The third volume contains this passage: “How dare you sleep and eat in a yeogwan at a time like this – you, a punitive force with a mission to suppress the insurgency and handle public unrest?” In the novel, the place where the chief of police and his subordinates stay is named Namdo Yeogwan. It was modeled after Boseong Yeogwan, in the heart of Beolgyo in Boseong County, South Jeolla Province.

Boseong Yeogwan opened its doors in 1935, when Beolgyo, situated on the southern coast, prospered as a transportation hub during the colonial era. Its docks were filled with boats, and Japanese came and went in numbers, boosting commerce in the region. The town brimmed with money and people, as well as gangs. Hence the saying, “Never show off your money or your fists in Beolgyo.” Along with the local train station, Boseong Yeogwan served as a community center and was frequented by many people. It stopped operating in 1988 and was briefly used as a store.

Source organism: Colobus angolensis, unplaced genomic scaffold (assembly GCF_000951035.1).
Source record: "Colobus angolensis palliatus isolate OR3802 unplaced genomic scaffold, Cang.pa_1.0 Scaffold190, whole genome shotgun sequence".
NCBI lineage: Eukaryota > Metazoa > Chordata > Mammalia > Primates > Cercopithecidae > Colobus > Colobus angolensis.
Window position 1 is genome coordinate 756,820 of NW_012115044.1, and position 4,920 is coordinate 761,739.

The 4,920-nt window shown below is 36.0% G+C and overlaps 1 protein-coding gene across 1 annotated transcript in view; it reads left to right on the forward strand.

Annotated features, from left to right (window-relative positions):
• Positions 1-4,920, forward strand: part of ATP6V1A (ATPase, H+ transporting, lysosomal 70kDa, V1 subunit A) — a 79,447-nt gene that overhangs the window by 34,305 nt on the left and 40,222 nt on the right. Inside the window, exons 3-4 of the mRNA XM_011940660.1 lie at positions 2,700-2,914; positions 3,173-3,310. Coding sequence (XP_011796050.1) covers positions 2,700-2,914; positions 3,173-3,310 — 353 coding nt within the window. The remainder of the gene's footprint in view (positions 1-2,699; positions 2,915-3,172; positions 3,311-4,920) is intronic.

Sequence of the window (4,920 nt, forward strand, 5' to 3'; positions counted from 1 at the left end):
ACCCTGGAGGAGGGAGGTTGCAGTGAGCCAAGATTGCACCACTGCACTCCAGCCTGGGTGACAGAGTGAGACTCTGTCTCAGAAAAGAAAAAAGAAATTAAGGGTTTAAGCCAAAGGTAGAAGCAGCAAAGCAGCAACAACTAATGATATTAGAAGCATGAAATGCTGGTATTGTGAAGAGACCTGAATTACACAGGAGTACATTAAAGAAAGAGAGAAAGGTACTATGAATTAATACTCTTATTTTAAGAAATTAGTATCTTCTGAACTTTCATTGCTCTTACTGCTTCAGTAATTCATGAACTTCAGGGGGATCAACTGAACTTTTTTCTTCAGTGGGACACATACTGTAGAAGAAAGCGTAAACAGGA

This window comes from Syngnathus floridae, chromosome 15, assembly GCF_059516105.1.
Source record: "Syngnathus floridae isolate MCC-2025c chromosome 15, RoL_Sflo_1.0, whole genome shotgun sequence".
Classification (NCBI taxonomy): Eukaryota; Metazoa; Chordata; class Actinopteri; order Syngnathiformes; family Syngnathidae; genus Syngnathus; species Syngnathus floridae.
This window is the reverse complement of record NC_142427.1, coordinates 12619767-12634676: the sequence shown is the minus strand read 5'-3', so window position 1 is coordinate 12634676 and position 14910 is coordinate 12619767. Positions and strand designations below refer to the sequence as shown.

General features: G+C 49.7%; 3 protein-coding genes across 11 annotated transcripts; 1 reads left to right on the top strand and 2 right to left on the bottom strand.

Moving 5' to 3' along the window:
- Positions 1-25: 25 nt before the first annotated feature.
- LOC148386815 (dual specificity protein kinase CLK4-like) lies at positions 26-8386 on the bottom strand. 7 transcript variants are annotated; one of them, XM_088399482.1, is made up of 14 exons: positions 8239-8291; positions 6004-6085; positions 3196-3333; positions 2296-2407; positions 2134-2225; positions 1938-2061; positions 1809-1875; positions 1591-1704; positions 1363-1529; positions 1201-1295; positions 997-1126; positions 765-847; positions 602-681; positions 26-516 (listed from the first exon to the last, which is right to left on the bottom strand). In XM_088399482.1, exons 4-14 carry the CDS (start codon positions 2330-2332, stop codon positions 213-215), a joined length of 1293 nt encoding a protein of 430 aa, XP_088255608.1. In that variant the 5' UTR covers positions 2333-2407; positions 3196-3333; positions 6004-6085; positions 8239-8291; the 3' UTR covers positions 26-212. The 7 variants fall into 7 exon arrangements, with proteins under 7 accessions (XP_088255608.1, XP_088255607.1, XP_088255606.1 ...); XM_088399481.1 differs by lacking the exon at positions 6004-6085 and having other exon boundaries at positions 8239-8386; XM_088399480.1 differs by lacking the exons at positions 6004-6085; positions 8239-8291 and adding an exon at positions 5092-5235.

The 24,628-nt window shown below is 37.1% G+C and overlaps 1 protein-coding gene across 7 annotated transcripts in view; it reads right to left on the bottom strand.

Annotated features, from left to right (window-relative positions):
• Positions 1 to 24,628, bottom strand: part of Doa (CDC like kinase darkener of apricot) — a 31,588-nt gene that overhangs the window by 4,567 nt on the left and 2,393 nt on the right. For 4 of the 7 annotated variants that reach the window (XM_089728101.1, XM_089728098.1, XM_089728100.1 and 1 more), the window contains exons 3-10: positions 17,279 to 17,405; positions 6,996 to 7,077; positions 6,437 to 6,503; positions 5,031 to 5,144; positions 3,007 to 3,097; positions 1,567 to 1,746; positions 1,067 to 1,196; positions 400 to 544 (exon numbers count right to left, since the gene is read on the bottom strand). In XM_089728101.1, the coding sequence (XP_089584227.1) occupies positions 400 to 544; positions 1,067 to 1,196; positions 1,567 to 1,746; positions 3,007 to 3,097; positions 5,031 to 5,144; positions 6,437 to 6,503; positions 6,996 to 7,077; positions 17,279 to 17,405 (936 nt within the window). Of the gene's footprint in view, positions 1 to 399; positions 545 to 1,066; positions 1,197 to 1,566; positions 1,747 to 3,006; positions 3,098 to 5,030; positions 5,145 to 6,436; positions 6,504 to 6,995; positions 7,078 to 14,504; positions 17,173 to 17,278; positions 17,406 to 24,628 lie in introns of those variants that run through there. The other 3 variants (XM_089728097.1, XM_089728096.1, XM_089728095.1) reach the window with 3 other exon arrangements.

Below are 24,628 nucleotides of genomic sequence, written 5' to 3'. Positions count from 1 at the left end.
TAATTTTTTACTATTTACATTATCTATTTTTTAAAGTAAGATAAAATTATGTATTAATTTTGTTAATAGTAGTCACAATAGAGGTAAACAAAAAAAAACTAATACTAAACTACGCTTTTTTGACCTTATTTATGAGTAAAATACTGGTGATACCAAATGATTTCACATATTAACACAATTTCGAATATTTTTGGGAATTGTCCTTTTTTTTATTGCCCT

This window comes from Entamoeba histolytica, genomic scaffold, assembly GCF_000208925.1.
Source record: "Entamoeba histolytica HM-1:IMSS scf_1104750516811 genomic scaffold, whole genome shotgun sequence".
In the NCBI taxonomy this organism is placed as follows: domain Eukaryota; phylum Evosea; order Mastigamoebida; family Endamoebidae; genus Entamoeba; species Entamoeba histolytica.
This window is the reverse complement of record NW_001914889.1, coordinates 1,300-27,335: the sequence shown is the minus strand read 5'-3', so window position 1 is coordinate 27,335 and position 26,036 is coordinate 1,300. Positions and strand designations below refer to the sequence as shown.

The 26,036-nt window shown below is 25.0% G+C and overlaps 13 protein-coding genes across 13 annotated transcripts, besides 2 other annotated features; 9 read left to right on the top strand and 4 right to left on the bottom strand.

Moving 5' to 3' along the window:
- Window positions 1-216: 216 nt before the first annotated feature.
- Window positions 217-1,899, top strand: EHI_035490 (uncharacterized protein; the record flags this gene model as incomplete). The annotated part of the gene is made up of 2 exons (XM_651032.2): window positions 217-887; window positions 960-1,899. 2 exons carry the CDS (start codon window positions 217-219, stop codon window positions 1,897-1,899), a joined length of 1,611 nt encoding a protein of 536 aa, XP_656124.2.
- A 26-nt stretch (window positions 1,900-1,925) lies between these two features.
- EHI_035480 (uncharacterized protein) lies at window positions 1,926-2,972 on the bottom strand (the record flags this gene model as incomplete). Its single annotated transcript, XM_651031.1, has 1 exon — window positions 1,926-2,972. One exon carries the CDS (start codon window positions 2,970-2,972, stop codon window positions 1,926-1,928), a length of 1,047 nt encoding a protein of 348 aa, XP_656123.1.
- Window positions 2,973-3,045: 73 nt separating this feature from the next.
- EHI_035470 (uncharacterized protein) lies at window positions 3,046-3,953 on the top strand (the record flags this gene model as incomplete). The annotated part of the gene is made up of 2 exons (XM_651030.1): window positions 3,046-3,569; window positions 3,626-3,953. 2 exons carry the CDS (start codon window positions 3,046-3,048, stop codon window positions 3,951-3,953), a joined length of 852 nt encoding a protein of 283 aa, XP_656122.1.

Jo Jung-rae was born in Suncheon in the vicinity of Beolgyo. In the novel, based on the tragic conflicts that occurred in his hometown and the surrounding area, Jo recreated various familiar places. When the novel became a bestseller, calls mounted for conservation and utilization of Boseong Yeogwan. Accordingly, it was designated as Registered Cultural Property in 2004, and then purchased by the Cultural Heritage Administration of Korea in 2008, which reopened it as a cultural complex in 2012 after repairs and restoration. Consisting of a gallery, theater, café and other entertainment and accommodation facilities, it is now a popular tourist attraction.

Lee Kwang-pyo Professor, College of Liberal Arts, Seowon University
Lee Min-hee Photographer